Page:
English name: The Golden Mount (ภูเขาทอง)
Motto: Create auspicious vision

The place is also colloquially known as Phu Khao Thong (Golden mountain) by Thai people.

Wat Saket Wat Saket Wat Saket Wat Saket Wat Saket Wat Saket

Prior to this attempt, I have never been to the last 2 temples that we were going to visit next. They are located at the vicinity of Khao San Road, a backpacker haven that I hardly explored. Despite of my numerous visits to Thailand, I have only been to Khao San a handful of times. And they were all because of the good foods at Mayompuri, Tom Yum Goong and Buddy Lodge.

At 4pm and with 2 more temples to visit, we hailed a tuk-tuk outside Wat Saket to send us to Wat Boworn. The ride was bargained to 35B. At first, the tuk-tuk driver asked for 50B.

8. Wat Boworn
Full name: Wat Bowonniwet Vihara Rajaworavihara (วัดบวรนิเวศวิหาร)
English name: Nil
Motto: Receive the good things in life

Traditionally, this is a temple of residence for the Royal members who enter monkhood. Although I did not spent much time in this temple due to time constraint, I found hints of Chinese art in the temple. The red wooden doors at the main entrance are engraved with images atypical of Thai style.

Wat Boworn: Front entrance Wat Boworn Wat Boworn Wat Boworn Wat Boworn Wat Boworn Wat Boworn

At 450pm, we left the temple ground of Wat Boworn and after traversing a few narrow soi, we arrived at our final destination - Wat Chanasongkram which is located directly across the Khao San police station.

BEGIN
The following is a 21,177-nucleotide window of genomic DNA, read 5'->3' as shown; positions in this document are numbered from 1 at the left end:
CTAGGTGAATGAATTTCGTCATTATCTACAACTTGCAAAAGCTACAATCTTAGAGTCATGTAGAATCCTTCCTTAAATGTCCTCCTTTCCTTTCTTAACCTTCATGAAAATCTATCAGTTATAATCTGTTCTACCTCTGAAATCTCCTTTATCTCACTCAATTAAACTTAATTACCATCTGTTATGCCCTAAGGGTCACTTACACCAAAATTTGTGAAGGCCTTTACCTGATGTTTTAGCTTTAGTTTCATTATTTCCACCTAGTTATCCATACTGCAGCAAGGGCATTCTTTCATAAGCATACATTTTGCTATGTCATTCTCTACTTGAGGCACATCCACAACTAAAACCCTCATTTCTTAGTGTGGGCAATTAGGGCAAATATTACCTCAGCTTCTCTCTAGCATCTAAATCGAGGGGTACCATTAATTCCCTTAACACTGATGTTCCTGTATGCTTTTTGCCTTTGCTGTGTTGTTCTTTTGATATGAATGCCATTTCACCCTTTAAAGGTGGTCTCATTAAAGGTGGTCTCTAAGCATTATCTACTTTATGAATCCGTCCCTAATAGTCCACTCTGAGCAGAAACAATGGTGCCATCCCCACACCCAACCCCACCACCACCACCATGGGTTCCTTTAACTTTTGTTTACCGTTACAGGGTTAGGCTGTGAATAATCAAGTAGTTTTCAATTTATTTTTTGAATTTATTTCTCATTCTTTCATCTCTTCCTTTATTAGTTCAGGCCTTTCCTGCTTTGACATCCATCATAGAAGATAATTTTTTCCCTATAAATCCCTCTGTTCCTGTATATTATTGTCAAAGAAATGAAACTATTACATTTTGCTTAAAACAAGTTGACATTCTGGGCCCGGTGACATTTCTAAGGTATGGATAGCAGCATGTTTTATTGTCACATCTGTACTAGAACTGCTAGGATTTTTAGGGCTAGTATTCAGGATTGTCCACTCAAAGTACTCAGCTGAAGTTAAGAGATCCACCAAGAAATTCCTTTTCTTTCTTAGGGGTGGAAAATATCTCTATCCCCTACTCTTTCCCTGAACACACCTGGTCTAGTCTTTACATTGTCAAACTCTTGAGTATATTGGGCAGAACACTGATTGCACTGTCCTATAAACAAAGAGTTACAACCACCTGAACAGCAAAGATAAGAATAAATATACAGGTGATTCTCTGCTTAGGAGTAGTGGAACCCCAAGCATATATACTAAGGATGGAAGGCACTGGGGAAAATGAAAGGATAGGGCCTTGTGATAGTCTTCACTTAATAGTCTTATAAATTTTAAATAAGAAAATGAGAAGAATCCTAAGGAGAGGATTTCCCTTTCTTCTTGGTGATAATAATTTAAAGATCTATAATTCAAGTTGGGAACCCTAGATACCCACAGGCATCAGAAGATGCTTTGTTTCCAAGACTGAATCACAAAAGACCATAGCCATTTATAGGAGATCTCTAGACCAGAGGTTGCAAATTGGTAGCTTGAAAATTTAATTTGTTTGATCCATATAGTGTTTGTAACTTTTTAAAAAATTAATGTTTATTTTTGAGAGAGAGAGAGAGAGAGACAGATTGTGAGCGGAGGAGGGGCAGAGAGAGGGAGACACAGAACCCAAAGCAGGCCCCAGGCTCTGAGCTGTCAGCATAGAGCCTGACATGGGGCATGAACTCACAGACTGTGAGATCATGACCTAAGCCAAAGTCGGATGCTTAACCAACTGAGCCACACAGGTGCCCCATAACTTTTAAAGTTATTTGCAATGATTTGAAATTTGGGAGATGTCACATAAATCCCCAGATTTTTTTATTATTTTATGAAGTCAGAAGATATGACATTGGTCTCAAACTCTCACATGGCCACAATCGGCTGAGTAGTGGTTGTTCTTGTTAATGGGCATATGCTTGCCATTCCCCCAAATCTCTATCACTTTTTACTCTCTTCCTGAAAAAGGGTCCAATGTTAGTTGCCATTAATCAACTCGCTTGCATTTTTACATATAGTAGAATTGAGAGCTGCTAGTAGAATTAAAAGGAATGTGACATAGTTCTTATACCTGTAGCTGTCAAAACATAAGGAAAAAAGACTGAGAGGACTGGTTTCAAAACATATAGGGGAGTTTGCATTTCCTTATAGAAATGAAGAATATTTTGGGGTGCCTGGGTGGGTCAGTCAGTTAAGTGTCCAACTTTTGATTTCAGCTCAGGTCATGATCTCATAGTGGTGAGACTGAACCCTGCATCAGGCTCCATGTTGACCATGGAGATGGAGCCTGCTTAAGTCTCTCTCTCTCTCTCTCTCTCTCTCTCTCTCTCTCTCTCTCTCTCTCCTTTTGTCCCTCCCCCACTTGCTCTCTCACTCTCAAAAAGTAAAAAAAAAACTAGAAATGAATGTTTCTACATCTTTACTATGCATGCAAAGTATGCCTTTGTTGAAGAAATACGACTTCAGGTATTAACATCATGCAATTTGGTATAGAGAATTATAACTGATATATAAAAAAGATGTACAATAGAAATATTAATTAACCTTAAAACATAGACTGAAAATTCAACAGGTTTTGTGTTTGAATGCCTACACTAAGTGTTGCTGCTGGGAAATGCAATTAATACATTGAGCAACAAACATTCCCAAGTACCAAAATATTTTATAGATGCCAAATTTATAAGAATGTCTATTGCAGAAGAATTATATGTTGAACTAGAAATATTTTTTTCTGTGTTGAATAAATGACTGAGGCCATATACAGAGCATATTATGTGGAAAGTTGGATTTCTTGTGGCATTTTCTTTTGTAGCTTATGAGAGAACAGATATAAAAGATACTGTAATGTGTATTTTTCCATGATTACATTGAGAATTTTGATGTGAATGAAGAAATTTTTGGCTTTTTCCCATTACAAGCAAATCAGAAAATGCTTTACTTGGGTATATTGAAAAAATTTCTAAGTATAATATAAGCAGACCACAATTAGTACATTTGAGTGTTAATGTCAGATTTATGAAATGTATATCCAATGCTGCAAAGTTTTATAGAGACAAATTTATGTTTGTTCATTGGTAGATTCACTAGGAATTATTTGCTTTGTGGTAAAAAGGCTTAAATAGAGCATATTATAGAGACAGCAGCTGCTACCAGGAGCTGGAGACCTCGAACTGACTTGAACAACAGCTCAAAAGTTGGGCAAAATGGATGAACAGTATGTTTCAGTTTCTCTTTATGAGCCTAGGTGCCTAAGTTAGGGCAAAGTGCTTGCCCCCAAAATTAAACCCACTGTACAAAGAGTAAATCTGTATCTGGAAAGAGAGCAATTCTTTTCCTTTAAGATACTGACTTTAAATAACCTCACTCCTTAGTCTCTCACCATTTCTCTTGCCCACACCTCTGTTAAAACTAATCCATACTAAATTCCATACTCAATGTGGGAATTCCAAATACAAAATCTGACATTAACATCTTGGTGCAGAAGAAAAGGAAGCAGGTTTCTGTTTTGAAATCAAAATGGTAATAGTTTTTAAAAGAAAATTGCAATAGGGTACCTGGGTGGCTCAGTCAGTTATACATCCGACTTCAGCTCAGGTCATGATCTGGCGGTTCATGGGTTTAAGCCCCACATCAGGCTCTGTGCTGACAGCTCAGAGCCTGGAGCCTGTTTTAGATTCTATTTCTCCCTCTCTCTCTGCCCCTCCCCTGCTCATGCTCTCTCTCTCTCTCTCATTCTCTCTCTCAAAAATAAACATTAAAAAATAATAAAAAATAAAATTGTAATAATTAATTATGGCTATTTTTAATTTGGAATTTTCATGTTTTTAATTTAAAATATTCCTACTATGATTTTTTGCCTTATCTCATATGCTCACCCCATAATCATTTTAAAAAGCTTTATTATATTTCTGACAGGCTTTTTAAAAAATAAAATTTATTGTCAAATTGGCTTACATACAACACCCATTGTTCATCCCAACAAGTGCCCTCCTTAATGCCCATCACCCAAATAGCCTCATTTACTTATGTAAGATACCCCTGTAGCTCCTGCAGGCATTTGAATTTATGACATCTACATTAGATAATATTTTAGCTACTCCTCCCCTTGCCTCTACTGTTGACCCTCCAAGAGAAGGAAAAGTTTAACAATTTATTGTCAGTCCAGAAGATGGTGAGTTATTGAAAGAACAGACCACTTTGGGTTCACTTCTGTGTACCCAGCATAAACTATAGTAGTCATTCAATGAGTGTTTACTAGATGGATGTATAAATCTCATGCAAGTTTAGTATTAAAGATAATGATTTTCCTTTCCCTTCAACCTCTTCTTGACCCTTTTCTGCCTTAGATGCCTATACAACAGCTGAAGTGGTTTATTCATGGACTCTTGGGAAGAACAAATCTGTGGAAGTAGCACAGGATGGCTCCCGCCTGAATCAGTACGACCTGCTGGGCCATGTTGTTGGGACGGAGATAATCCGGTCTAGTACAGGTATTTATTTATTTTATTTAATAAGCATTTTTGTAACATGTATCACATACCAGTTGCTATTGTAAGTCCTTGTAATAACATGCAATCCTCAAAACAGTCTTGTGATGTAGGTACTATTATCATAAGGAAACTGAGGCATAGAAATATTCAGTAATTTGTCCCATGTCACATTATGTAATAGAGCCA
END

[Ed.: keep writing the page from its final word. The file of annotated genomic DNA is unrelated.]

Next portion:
9. Wat Chanasongkram
Full name: Wat Chanasongkram
English name: Nil
Motto: Conquer all obstacles

Unlike the rest of the temples that we have visited since this morning, Wat Chanasongkram doesn't belong to the majestic or glamorous type of temples. In fact, walking along KSR, Wat Chanasongkram might just appear as another typical temple in Thailand. No gigantic chedi, no eloborated chofas and no life-size kinarees. It is probably the history dated back to the era of King Rama I that makes this temple important.

There is an image of King Rama I's younger brother in front of the ubosot which many devotees worship.

Wat Chanasongkram is one of the eight Royal temples of first class in Thailand.

Wat Chanasongkram Wat Chanasongkram Wat Chanasongkram Wat Chanasongkram: Blessing by an abbot Wat Chanasongkram: An image of King Rama I's younger brother Wat Chanasongkram

Short of making this an Encyclopedia, I shall leave the story of how we make merits to the next post.


chacha said...

Hi, there...